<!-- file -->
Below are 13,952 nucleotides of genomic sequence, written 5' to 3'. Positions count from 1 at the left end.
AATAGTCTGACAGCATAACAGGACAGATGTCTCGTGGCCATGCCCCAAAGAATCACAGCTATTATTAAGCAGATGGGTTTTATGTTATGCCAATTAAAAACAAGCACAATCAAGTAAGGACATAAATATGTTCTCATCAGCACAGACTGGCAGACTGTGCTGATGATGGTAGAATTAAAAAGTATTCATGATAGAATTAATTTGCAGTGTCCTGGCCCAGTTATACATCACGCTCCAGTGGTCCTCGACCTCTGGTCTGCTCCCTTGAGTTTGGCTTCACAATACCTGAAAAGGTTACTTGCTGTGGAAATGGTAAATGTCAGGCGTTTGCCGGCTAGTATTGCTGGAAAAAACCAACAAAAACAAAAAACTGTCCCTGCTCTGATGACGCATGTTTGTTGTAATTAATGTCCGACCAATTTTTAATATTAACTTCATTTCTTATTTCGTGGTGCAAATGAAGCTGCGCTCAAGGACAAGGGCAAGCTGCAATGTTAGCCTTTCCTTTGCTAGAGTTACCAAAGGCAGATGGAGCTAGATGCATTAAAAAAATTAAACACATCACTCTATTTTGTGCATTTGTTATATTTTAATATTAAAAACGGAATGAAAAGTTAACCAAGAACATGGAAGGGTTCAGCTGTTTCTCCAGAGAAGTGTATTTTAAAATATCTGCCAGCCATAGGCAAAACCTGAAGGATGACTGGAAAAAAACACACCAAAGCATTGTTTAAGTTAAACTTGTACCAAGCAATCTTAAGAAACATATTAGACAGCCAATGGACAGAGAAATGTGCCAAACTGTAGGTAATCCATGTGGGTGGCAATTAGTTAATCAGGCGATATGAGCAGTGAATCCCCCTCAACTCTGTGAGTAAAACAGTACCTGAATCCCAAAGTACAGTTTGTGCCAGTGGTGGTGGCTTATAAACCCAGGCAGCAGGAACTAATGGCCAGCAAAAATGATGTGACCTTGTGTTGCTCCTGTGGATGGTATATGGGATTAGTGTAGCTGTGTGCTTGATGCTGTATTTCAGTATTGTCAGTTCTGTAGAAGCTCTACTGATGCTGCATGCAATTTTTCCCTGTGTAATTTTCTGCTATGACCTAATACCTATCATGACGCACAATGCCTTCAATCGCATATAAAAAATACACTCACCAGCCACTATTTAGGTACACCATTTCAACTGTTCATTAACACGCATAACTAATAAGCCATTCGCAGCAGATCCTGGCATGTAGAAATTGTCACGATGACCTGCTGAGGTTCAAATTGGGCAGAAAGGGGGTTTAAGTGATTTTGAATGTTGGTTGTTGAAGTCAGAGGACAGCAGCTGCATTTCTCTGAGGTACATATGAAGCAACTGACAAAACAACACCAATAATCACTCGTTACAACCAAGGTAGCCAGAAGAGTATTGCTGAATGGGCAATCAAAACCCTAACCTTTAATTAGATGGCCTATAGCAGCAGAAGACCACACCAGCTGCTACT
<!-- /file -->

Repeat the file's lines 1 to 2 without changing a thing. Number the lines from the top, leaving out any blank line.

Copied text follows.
Below are 13,952 nucleotides of genomic sequence, written 5' to 3'. Positions count from 1 at the left end.
AATAGTCTGACAGCATAACAGGACAGATGTCTCGTGGCCATGCCCCAAAGAATCACAGCTATTATTAAGCAGATGGGTTTTATGTTATGCCAATTAAAAACAAGCACAATCAAGTAAGGACATAAATATGTTCTCATCAGCACAGACTGGCAGACTGTGCTGATGATGGTAGAATTAAAAAGTATTCATGATAGAATTAATTTGCAGTGTCCTGGCCCAGTTATACATCACGCTCCAGTGGTCCTCGACCTCTGGTCTGCTCCCTTGAGTTTGGCTTCACAATACCTGAAAAGGTTACTTGCTGTGGAAATGGTAAATGTCAGGCGTTTGCCGGCTAGTATTGCTGGAAAAAACCAACAAAAACAAAAAACTGTCCCTGCTCTGATGACGCATGTTTGTTGTAATTAATGTCCGACCAATTTTTAATATTAACTTCATTTCTTATTTCGTGGTGCAAATGAAGCTGCGCTCAAGGACAAGGGCAAGCTGCAATGTTAGCCTTTCCTTTGCTAGAGTTACCAAAGGCAGATGGAGCTAGATGCATTAAAAAAATTAAACACATCACTCTATTTTGTGCATTTGTTATATTTTAATATTAAAAACGGAATGAAAAGTTAACCAAGAACATGGAAGGGTTCAGCTGTTTCTCCAGAGAAGTGTATTTTAAAATATCTGCCAGCCATAGGCAAAACCTGAAGGATGACTGGAAAAAAACACACCAAAGCATTGTTTAAGTTAAACTTGTACCAAGCAATCTTAAGAAACATATTAGACAGCCAATGGACAGAGAAATGTGCCAAACTGTAGGTAATCCATGTGGGTGGCAATTAGTTAATCAGGCGATATGAGCAGTGAATCCCCCTCAACTCTGTGAGTAAAACAGTACCTGAATCCCAAAGTACAGTTTGTGCCAGTGGTGGTGGCTTATAAACCCAGGCAGCAGGAACTAATGGCCAGCAAAAATGATGTGACCTTGTGTTGCTCCTGTGGATGGTATATGGGATTAGTGTAGCTGTGTGCTTGATGCTGTATTTCAGTATTGTCAGTTCTGTAGAAGCTCTACTGATGCTGCATGCAATTTTTCCCTGTGTAATTTTCTGCTATGACCTAATACCTATCATGACGCACAATGCCTTCAATCGCATATAAAAAATACACTCACCAGCCACTATTTAGGTACACCATTTCAACTGTTCATTAACACGCATAACTAATAAGCCATTCGCAGCAGATCCTGGCATGTAGAAATTGTCACGATGACCTGCTGAGGTTCAAATTGGGCAGAAAGGGGGTTTAAGTGATTTTGAATGTTGGTTGTTGAAGTCAGAGGACAGCAGCTGCATTTCTCTGAGGTACATATGAAGCAACTGACAAAACAACACCAATAATCACTCGTTACAACCAAGGTAGCCAGAAGAGTATTGCTGAATGGGCAATCAAAACCCTAACCTTTAATTAGATGGCCTATAGCAGCAGAAGACCACACCAGCTGCTACT